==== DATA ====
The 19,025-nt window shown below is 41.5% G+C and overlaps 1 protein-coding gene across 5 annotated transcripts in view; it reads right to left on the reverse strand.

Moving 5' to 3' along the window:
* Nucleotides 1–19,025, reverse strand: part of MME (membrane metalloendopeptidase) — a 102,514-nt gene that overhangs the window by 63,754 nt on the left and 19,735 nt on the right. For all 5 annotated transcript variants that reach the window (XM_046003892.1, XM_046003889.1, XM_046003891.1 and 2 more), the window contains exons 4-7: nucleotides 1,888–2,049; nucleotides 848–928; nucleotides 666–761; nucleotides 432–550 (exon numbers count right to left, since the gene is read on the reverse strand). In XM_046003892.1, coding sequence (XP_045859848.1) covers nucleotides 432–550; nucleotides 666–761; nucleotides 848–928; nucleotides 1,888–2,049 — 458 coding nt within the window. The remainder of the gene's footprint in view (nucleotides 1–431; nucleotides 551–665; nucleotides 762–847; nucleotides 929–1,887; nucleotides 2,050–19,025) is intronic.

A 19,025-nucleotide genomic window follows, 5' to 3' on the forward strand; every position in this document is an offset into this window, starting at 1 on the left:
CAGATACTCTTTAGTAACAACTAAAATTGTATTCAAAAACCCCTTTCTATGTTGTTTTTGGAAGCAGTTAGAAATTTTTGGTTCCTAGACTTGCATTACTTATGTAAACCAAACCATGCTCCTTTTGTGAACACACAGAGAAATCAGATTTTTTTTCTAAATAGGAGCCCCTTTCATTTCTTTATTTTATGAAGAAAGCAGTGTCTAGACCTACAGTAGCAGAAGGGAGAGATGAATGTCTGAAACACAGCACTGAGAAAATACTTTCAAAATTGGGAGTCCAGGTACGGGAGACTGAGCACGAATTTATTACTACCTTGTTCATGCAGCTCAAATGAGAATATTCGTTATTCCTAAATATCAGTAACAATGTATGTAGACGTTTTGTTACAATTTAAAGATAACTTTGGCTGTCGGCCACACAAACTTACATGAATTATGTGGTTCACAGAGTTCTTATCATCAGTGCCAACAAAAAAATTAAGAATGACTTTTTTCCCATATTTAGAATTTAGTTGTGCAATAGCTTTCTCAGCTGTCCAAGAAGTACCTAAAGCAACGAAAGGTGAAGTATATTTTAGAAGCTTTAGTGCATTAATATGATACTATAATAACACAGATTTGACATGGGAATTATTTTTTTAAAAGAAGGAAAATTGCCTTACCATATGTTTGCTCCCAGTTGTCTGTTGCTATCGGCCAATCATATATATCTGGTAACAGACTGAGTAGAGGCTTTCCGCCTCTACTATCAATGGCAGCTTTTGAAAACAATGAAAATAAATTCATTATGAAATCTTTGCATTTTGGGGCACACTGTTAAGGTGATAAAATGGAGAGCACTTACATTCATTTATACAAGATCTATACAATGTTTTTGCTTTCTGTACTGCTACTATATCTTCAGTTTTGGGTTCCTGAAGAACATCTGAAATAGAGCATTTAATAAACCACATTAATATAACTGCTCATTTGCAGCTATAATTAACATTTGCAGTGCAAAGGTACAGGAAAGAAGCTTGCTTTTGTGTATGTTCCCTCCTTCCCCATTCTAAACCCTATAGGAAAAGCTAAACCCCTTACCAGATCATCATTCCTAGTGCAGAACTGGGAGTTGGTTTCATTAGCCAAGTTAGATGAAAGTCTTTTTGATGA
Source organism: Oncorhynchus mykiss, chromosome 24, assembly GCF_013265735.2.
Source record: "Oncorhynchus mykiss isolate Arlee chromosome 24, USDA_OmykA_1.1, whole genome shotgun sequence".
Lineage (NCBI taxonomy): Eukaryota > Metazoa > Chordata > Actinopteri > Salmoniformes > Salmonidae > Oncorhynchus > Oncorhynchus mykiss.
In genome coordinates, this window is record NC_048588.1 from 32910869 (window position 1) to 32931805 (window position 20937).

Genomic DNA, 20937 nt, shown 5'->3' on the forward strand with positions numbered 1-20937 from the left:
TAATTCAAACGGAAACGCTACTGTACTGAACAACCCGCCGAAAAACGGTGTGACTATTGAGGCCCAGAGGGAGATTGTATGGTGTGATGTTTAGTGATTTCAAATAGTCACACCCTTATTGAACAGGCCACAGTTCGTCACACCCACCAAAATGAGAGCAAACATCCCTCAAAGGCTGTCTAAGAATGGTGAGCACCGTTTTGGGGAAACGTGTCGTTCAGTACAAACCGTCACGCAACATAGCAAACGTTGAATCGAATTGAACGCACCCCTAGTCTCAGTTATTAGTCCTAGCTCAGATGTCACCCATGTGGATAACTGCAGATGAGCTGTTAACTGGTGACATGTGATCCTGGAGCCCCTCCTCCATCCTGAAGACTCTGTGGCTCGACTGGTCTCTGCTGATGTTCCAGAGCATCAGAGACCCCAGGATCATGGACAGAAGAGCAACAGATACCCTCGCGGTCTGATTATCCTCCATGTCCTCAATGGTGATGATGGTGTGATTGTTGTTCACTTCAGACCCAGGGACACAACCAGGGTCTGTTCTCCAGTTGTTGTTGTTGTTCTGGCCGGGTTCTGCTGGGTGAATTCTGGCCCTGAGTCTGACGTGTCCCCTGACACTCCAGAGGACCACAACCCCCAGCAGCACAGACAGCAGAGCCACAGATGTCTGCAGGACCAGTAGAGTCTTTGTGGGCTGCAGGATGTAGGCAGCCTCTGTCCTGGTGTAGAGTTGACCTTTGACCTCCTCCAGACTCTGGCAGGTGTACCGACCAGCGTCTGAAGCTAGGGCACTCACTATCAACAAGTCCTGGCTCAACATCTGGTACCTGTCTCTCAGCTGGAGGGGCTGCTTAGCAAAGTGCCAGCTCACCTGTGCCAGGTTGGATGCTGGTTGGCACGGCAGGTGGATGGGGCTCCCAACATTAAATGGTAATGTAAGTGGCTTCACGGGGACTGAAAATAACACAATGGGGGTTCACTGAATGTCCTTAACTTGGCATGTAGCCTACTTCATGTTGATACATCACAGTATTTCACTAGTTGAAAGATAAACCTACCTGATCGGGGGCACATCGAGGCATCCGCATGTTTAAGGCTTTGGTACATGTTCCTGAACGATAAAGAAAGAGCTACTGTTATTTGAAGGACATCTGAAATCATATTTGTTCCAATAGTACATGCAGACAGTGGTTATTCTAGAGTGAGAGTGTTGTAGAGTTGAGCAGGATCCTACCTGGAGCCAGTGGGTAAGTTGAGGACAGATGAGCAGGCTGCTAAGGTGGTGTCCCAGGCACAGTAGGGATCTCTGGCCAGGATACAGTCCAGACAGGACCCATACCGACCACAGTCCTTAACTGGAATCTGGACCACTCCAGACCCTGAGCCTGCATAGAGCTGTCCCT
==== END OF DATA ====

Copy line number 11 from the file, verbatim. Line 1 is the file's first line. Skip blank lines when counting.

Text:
TAATTCAAACGGAAACGCTACTGTACTGAACAACCCGCCGAAAAACGGTGTGACTATTGAGGCCCAGAGGGAGATTGTATGGTGTGATGTTTAGTGATTTCAAATAGTCACACCCTTATTGAACAGGCCACAGTTCGTCACACCCACCAAAATGAGAGCAAACATCCCTCAAAGGCTGTCTAAGAATGGTGAGCACCGTTTTGGGGAAACGTGTCGTTCAGTACAAACCGTCACGCAACATAGCAAACGTTGAATCGAATTGAACGCACCCCTAGTCTCAGTTATTAGTCCTAGCTCAGATGTCACCCATGTGGATAACTGCAGATGAGCTGTTAACTGGTGACATGTGATCCTGGAGCCCCTCCTCCATCCTGAAGACTCTGTGGCTCGACTGGTCTCTGCTGATGTTCCAGAGCATCAGAGACCCCAGGATCATGGACAGAAGAGCAACAGATACCCTCGCGGTCTGATTATCCTCCATGTCCTCAATGGTGATGATGGTGTGATTGTTGTTCACTTCAGACCCAGGGACACAACCAGGGTCTGTTCTCCAGTTGTTGTTGTTGTTCTGGCCGGGTTCTGCTGGGTGAATTCTGGCCCTGAGTCTGACGTGTCCCCTGACACTCCAGAGGACCACAACCCCCAGCAGCACAGACAGCAGAGCCACAGATGTCTGCAGGACCAGTAGAGTCTTTGTGGGCTGCAGGATGTAGGCAGCCTCTGTCCTGGTGTAGAGTTGACCTTTGACCTCCTCCAGACTCTGGCAGGTGTACCGACCAGCGTCTGAAGCTAGGGCACTCACTATCAACAAGTCCTGGCTCAACATCTGGTACCTGTCTCTCAGCTGGAGGGGCTGCTTAGCAAAGTGCCAGCTCACCTGTGCCAGGTTGGATGCTGGTTGGCACGGCAGGTGGATGGGGCTCCCAACATTAAATGGTAATGTAAGTGGCTTCACGGGGACTGAAAATAACACAATGGGGGTTCACTGAATGTCCTTAACTTGGCATGTAGCCTACTTCATGTTGATACATCACAGTATTTCACTAGTTGAAAGATAAACCTACCTGATCGGGGGCACATCGAGGCATCCGCATGTTTAAGGCTTTGGTACATGTTCCTGAACGATAAAGAAAGAGCTACTGTTATTTGAAGGACATCTGAAATCATATTTGTTCCAATAGTACATGCAGACAGTGGTTATTCTAGAGTGAGAGTGTTGTAGAGTTGAGCAGGATCCTACCTGGAGCCAGTGGGTAAGTTGAGGACAGATGAGCAGGCTGCTAAGGTGGTGTCCCAGGCACAGTAGGGATCTCTGGCCAGGATACAGTCCAGACAGGACCCATACCGACCACAGTCCTTAACTGGAATCTGGACCACTCCAGACCCTGAGCCTGCATAGAGCTGTCCCT